Mr. Andrew T. Bodoh Esq.
Thomas H. Roberts and Associates, P.C.
About Mr. Andrew T. Bodoh Esq.Andrew is a plaintiff's litigation attorney, specializing in civil rights and personal injury. He has successfully prosecuted cases in state and federal court.
Andrew Bodoh graduated fourth in his class from Ave Maria School of Law in Naples, Florida. He was Editor-in-Chief of the Ave Maria Law Review and was named Best Oral Advocate in the school's intramural trial competition. He is a member of the Virginia Bar.
Andrew received his Bachelors of Arts from Christendom College in Front Royal, Virginia, where he graduated with summa cum laude honors and a double major in History and Political Science.
- Car Accidents
- Civil Rights
- Employment Law
- Personal Injury
Jurisdictions Admitted to Practice
- Overall: 12th
- This Year: 23rd
- Overall: 112 Answers
- This Year: 15 Answers
Q: How do I sue for not being paid for work done on a job?
A: This depends on several factors - e.g., whether you were a contractor or an employee, the amount you are owed, etc.
Q: I was injured at work and I ended up with rotator cuff surgery in my right shoulder, am I entitled to get my full salary?
A: This depends in part on the reasons and causes of your injury. You may not be entitled to full pay under workers comp, but you may have a claim that will allow you to cover the remainder of your salary.
Q: I WAS A PASSENGER IN A AUTO ACCIDENT AND SUSTAIN SERIOUS INJURIES. WHEN I SUE WHOS NAME SHOULD APPEAR ON THE COMPLAINT.
A: This question is more complicated than one might think. First there is a question as to which driver caused the accident, or if both drivers caused the accident. It also depends on whether there may be other underinsured or uninsured motorists policies that may come into play. You would want to talk to a personal injury attorney.
Q: My employer has not pay the employees in 7 weeks...how we get our back money. We are still working in hope to geting pd
A: Failure to pay minimum wage to employees may constitutes a violation of federal law that gives the employee the right to sue, permitting them to recover their back pay and attorney fees at least. These things may also be worked out without a suit.
Q: Can employee be fired(performance) even though they complained to HR and asked for assistance; HR no response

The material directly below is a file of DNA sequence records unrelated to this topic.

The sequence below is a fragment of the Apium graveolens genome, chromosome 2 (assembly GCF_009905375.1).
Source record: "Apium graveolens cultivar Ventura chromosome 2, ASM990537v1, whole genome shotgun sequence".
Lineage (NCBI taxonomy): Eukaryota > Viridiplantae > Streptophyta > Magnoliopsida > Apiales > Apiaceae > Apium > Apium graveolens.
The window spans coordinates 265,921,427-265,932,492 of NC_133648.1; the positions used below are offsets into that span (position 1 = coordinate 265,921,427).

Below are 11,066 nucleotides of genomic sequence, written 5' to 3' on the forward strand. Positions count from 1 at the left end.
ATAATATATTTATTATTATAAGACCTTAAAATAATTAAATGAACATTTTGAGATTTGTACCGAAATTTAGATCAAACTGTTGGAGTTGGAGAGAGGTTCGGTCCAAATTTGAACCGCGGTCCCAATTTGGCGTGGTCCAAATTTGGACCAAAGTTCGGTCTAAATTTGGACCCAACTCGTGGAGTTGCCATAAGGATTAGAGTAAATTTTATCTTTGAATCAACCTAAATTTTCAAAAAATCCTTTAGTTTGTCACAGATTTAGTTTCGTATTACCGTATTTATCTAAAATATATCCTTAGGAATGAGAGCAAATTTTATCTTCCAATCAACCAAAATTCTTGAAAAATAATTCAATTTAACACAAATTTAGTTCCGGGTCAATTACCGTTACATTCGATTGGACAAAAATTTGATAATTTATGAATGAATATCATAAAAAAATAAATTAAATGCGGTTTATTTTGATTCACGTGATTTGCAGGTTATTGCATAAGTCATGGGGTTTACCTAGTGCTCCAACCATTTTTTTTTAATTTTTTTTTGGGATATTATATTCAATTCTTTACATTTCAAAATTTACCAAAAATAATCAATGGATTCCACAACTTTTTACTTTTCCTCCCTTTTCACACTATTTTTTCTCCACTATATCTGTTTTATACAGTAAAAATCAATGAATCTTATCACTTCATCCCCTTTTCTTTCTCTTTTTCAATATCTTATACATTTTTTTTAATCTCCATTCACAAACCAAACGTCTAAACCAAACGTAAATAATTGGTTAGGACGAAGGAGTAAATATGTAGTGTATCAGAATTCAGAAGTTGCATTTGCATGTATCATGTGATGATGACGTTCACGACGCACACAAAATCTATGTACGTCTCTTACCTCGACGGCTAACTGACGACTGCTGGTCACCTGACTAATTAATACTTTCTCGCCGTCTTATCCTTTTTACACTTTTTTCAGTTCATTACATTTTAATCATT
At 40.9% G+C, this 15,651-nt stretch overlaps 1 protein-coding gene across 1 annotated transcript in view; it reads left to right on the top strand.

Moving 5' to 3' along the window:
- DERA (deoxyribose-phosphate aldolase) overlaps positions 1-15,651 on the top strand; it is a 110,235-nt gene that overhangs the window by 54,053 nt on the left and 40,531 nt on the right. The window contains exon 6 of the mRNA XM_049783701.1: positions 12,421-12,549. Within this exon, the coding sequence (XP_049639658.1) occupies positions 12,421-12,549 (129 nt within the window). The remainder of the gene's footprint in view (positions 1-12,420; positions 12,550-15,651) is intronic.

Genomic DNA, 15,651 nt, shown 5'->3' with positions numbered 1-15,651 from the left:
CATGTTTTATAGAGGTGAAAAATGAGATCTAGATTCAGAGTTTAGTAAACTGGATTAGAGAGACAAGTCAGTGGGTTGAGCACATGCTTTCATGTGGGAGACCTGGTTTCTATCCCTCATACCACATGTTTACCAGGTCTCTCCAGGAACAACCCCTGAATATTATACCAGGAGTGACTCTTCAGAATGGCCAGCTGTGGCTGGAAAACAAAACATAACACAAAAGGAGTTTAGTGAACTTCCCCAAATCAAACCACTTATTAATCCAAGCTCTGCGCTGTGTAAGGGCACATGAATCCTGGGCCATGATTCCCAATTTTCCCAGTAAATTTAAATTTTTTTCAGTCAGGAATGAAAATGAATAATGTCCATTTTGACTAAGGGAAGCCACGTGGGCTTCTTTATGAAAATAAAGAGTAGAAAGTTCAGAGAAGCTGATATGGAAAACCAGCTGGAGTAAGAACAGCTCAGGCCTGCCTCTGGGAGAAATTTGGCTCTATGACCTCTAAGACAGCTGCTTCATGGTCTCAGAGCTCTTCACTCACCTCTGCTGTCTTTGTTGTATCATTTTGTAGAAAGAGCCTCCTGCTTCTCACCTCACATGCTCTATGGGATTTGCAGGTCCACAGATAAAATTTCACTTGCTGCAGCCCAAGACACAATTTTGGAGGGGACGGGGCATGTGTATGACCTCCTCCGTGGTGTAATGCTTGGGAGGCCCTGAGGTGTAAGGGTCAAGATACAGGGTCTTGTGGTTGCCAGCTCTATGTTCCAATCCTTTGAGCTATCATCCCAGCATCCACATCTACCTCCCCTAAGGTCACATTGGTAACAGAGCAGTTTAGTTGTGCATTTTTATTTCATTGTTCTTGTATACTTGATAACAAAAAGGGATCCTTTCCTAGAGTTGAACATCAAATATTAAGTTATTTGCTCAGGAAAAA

A: One would need more details to answer this question. There are limited claims one can bring against an employer for unlawful termination, and the nature of the harassment and unethical behavior may well be essential in this case. Additionally, there are very strict and rapid time limitations for some employment related claims, and failure to comply could preclude further litigation.
Q: Can I sue my employer for intentional infliction of emotional distress. I filed complaints of unethical behavior
A: Intentional infliction of emotional distress is a difficult claim to sustain in Virginia. One must show: 1.The wrongdoer’s conduct was intentional or reckless; 2.The conduct was outrageous and intolerable in that it offends against generally accepted standards of decency and morality; 3.There is a causal connection between the wrongdoer’s conduct and emotional distress; and 4.The emotional distress is severe. Additionally, some Virginia cases seem to suggest that the conduct has to be done for the specific purpose of inflicting emotional distress or with knowledge that the other person would suffer severe emotional distress. Without knowing additional facts, an assessment of the potential liability is impossible, but in theory I am aware of no bar on filing this claim against an employer.
Q: My past employer owes me over $1,300.00 for loss wages and refuses to pay since I was let go. What am I entitled to?
A: Depending on the circumstances, you may be entitled to the back pay, some additional damages, and attorney fees.
Q: Can the board of nursing continue to use code 54.1-2400.2 indefinitely, in this case 15 years later to disclose informat
A: It appears that they can.
Q: HOW DO I FILE MOTION FOR CIRCUIT COURT TO HEAR GRIEVABILITY COMPLAINT ON PERSONNEL ISSUE DETERMINED NONGRIEVABLE BY MGMT
A: Depending on the issue, you may or may not have recourse to the Circuit Court. You will almost certainly have to sue to put it in front of the Circuit Court. You would need to talk to an attorney to determine your rights. Be aware, however, that lawsuits are risky investments. In simple matters, you it is quite possible to spend more on the attorney than you would receive even if you prevail.